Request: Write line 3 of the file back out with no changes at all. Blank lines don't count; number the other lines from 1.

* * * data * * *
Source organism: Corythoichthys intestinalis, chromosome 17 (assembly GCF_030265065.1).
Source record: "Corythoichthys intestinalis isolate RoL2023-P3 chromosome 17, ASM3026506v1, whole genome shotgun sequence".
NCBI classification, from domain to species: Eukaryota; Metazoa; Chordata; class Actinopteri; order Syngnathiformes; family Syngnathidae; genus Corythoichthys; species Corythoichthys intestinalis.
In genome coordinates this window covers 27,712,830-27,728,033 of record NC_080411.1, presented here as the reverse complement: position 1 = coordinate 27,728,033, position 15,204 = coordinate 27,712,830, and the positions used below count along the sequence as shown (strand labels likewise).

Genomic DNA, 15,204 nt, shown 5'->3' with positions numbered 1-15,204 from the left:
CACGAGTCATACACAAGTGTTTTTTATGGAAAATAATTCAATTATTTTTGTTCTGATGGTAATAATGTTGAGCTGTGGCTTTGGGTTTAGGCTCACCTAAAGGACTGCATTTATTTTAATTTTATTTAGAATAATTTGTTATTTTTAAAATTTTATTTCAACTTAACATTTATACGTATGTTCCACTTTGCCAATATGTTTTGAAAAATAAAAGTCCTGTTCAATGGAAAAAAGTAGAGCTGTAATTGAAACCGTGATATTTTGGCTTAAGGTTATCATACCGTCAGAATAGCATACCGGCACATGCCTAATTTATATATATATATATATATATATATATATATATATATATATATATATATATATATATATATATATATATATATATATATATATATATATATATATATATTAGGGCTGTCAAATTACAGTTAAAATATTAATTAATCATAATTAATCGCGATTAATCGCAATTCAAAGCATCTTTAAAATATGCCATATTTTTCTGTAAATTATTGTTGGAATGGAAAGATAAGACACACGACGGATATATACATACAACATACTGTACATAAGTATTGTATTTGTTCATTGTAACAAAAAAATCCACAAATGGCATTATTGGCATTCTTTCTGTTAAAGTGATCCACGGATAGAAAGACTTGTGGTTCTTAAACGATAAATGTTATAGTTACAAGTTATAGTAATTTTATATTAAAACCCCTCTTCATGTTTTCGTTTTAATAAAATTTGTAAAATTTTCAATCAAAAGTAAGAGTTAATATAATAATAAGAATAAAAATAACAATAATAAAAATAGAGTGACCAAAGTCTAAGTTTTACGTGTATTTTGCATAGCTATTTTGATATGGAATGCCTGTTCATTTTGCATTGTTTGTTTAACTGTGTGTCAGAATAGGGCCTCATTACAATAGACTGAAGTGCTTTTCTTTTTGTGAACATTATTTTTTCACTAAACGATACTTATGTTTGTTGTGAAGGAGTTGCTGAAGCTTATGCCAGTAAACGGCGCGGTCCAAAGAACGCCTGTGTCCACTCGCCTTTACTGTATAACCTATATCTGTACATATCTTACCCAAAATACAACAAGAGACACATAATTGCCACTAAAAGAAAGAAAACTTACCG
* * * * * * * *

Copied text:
NCBI classification, from domain to species: Eukaryota; Metazoa; Chordata; class Actinopteri; order Syngnathiformes; family Syngnathidae; genus Corythoichthys; species Corythoichthys intestinalis.